Q&A: Health care is the lynchpin to tackling our multiple global crises

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Gary Cohen, president and founder at Health Care Without Harm. Photo from: Skoll Foundation

The health sector sits at the epicenter of addressing the collective trauma of racial injustice, climate change, and COVID-19. That is according to Gary Cohen, president and founder of Health Care Without Harm, an organization working to help the health sector address its carbon footprint and become advocates for environmental health and justice.

“Where do people go when they contract COVID? Where do people go when it's 120 degrees or when there’s a hurricane that impacts their health? They go to the clinic or hospital in their community. It's the anchor for trauma and response, but also for recovery,” Cohen said, explaining that all three issues are intertwined.

“The entire business model of the fossil fuel industry requires it to externalize harm. That's why there is no price on carbon.”

— Gary Cohen, president and founder, Health Care Without Harm

While global emissions have dropped as a result of COVID-19, this is likely to be short term. Fossil fuels are the root cause of both the climate crisis as well as outdoor air pollution, which kills over 4 million people every year. Furthermore, people living in high pollution communities are likely to be more vulnerable to COVID-19’s respiratory impacts, while structural and racial inequalities have exacerbated this pandemic at every turn. These crises are all intertwined, but the health sector can simultaneously address them if it “expands its healing mission,” Cohen said.

“Health care can't just be about treating sick people, but about creating the conditions for health for everyone on the planet,” he said, adding that the health sector also needs to heal itself since it represents all the contradictions of our global economy built on fossil fuels and toxic chemicals.

“[The health sector] is now recognizing that the conditions that are making people sick in the first place have to do with poor housing, food insecurity, pollution, racism, and violence in their communities. [Health care providers] need to see themselves as being in service of addressing those wounds and being partners in a much more systemic healing,” Cohen said.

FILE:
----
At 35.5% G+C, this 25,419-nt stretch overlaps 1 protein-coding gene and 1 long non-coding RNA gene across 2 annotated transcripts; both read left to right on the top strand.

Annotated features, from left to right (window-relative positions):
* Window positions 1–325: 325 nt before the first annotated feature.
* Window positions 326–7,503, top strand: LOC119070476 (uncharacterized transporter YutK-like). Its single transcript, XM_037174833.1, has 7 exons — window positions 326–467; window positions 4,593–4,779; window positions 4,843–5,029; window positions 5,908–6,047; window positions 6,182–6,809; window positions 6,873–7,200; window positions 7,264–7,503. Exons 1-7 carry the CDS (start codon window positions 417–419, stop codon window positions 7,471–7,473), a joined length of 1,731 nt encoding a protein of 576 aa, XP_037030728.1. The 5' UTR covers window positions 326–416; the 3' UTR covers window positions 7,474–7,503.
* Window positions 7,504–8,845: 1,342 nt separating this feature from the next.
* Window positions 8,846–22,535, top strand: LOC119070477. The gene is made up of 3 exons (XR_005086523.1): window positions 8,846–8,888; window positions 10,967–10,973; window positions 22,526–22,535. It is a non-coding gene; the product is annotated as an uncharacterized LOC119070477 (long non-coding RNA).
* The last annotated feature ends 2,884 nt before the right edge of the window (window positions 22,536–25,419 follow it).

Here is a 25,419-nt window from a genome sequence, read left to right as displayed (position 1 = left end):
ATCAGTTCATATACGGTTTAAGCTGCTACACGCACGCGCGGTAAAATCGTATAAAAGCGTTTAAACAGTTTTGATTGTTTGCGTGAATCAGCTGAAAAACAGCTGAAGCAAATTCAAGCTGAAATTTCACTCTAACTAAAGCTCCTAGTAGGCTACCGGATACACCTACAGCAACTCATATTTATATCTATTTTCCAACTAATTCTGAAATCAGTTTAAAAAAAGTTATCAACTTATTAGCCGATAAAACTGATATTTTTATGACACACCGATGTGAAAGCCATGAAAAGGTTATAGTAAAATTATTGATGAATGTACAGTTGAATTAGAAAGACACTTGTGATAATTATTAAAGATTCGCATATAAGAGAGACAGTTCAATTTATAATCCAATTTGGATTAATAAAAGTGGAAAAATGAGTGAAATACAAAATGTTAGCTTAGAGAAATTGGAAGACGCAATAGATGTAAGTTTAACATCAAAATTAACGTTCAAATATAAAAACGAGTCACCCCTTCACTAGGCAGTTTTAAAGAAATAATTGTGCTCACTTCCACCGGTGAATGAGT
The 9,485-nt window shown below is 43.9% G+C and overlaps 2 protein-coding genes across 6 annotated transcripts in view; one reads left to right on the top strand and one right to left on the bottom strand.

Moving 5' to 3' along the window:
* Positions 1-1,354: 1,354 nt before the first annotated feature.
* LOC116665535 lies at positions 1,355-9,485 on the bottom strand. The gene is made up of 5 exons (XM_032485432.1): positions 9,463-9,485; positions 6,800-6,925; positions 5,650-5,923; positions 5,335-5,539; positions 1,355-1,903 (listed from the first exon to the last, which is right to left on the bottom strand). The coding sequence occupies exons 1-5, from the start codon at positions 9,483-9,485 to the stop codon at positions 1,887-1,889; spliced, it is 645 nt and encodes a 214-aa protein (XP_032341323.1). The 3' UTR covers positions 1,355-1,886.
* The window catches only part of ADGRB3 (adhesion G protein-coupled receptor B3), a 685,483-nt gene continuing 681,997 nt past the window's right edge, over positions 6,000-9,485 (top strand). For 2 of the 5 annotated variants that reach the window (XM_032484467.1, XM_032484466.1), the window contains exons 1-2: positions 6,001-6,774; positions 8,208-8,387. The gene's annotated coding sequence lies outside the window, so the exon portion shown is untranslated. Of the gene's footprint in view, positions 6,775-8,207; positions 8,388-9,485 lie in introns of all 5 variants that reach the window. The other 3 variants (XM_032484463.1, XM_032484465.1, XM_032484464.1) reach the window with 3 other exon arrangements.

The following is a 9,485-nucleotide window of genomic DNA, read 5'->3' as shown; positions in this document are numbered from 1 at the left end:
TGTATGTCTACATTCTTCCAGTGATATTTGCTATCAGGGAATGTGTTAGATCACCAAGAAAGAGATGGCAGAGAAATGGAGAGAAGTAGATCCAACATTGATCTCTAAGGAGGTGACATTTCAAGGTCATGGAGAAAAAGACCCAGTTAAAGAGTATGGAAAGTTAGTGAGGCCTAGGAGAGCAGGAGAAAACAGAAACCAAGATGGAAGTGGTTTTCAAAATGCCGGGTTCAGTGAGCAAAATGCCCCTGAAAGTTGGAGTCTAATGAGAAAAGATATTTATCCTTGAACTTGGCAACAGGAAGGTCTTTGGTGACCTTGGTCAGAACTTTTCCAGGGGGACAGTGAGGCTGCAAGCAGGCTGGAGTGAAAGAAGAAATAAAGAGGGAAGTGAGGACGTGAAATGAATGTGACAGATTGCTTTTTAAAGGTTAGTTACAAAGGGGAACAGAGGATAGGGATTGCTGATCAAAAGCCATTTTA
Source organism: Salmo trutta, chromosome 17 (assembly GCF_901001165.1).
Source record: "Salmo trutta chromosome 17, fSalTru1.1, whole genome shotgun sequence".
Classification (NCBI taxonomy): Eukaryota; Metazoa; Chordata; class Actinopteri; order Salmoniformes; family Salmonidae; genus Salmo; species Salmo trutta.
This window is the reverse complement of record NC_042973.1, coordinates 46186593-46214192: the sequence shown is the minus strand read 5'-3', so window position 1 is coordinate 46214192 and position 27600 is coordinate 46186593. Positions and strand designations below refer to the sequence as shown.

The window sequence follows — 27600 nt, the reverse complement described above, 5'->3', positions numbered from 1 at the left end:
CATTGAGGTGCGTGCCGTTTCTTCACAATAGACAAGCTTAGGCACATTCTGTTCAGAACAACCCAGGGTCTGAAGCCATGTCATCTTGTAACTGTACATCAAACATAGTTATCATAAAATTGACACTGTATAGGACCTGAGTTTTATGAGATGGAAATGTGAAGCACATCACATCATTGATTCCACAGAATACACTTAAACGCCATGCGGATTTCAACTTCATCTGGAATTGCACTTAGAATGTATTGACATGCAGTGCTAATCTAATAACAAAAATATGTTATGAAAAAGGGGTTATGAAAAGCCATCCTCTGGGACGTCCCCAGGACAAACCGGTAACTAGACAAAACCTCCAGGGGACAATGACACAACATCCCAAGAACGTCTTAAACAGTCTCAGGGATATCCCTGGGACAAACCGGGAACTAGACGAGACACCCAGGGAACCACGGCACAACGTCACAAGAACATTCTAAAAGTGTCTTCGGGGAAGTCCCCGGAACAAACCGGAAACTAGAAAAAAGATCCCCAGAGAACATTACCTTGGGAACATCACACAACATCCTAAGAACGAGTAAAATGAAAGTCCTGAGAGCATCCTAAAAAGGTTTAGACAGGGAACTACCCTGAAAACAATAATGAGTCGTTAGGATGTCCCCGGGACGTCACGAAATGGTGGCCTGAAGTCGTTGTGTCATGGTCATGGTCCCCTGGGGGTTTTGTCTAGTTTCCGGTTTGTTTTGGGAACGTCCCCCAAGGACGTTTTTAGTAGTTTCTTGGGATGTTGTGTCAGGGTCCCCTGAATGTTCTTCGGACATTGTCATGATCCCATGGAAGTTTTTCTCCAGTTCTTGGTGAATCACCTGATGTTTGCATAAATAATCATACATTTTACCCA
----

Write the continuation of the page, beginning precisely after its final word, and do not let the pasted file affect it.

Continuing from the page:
Speaking to Devex, Cohen dug into how climate change, COVID-19, and racial injustice intersect and what steps it can take to create a health sector that can help heal these global crises.

This conversation has been edited for length and clarity.

How are climate change and the current pandemic intertwined?

Local solutions for global recovery: Taking on climate, COVID, and health inequity

Join the Skoll Foundation and Health Care Without Harm on Wednesday, Sept. 16 as panelists explore how to forge a just transition to a more equitable, resilient society that provides dignified work for all, universal health coverage, and a healthy climate.

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Both are fundamentally about public health. They each show us that we’re truly connected to everyone else on the planet. The COVID pandemic has shown us that the health of someone across the street or across the country or across the world is linked to my health. It’s exactly the kind of collective trauma that climate change represents. The acceleration of the climate crisis will affect everyone on the planet.

The other [issue] is that COVID and the climate crisis don’t affect everyone equally. More people of color are getting sick and dying in the United States than white people due to COVID, as are people who already suffer economic and health disparities and more likely to live in communities with polluted air.

How are these issues of racial injustice, climate change, and health equity changing the global health landscape?

We need to provide health care to everyone on the planet. It's a fundamental human right. If we don't provide basic health care for people, then we're basically saying they're expendable and that our addiction to fossil fuels trumps the rights of all children to breathe clean air and grow up in healthy and stable environments.

There are three levels in which health care needs to operate: the individual, the community, and the planetary level.